The Davidson Street Creek Restoration project is an inspiring example of community, government and industry working together to improve and protect the environment.
In 2018, Healthy Land and Water launched a project to restore a section of Breakfast Creek that flows through Corbie Street Park, situated at the end of Davidson Street in Newmarket. The project – supported by Brisbane City Council, Save Our Water Zone and the state and federal governments – is designed to enhance the natural elements of Breakfast Creek and make it easier for the community to enjoy its surrounds through enhanced accessibility.
From the beginning, a key element of the project was community consultation and involvement. The 2017 Healthy Land and Water Report Card found that 31 per cent of residents living in the highly-urbanised Lower Brisbane catchment were interested in using their local waterways on a weekly basis, but only 30 per cent were motivated to protect them.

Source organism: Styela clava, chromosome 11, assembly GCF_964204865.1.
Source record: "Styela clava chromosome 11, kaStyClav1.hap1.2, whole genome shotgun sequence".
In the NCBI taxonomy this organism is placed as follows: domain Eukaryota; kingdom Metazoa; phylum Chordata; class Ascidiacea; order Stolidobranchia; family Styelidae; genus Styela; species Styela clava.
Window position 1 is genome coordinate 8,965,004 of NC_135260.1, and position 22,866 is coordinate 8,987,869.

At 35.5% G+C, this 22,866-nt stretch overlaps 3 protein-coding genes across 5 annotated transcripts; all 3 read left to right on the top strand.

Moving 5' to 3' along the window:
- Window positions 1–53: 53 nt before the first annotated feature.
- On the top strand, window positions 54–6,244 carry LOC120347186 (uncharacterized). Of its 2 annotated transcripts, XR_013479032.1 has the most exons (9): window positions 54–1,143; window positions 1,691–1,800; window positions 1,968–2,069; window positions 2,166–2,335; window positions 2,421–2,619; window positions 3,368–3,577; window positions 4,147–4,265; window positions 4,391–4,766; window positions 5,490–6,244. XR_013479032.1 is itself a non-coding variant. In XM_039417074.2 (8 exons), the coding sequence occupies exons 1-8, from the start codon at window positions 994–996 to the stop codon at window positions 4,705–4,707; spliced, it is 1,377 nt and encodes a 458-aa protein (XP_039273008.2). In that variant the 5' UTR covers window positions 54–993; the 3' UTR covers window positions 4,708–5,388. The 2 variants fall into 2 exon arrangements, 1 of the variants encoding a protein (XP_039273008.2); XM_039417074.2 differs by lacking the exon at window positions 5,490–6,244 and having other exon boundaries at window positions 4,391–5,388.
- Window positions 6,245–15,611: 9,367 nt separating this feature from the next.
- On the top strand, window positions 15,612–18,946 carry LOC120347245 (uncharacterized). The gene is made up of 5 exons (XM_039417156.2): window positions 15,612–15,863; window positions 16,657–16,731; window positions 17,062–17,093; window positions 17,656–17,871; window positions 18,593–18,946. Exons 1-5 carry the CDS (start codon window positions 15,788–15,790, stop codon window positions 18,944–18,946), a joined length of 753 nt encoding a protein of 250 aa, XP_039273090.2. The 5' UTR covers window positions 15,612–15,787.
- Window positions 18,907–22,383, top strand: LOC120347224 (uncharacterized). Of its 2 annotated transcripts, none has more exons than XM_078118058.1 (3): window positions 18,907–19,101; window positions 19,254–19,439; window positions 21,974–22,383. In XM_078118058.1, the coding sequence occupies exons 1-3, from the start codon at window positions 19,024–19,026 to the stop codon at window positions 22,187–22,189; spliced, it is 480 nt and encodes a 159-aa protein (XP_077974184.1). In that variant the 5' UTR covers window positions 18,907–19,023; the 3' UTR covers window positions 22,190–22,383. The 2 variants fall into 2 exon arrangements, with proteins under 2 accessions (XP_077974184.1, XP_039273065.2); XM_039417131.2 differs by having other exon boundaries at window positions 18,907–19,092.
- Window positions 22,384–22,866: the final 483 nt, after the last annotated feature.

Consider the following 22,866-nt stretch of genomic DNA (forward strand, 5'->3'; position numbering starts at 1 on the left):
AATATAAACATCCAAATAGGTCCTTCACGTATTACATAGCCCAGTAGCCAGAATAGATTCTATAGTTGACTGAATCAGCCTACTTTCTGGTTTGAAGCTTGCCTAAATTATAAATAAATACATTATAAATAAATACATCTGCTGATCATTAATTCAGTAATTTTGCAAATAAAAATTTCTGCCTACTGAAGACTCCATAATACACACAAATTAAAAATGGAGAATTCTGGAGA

Healthy Land and Water believes that supporting communities to develop an emotional connection with their local waterways is crucial in protecting the health of South East Queensland’s waterways.
The project team decided the most effective way to establish an emotional connection between Breakfast Creek and the community was to include local residents in the design of the restoration project. In March 2018, a community workshop was held in Corbie Street Park allowing residents to share their ideas on how to improve the creek and explain what the local environment meant to them.
In the months following the initial workshop, Healthy Land and Water devised a masterplan for the restoration. It included weeding, revegetation of native species, a new pathway, stormwater drains, a creek viewing area and rock installations.
On-site works began in October 2018 when contractors moved in to begin weeding. The on-site works are set to continue through to January 2019.
Community offers ideas
Restoration plan finalised
On-ground work begins
Path and landscaping completed
Improving pedestrian access and the visual beauty of the creek
Creating walking tracks to improve public access to the creek
Installing seating and viewing areas
The planting of native plants and Indigenous gardens to improve local understanding of flora and support creekbank stability and reduce erosion
Nature play elements to provide opportunities for kids and adults alike to explore and learn through play
Creating a popular community space and meeting point for local residents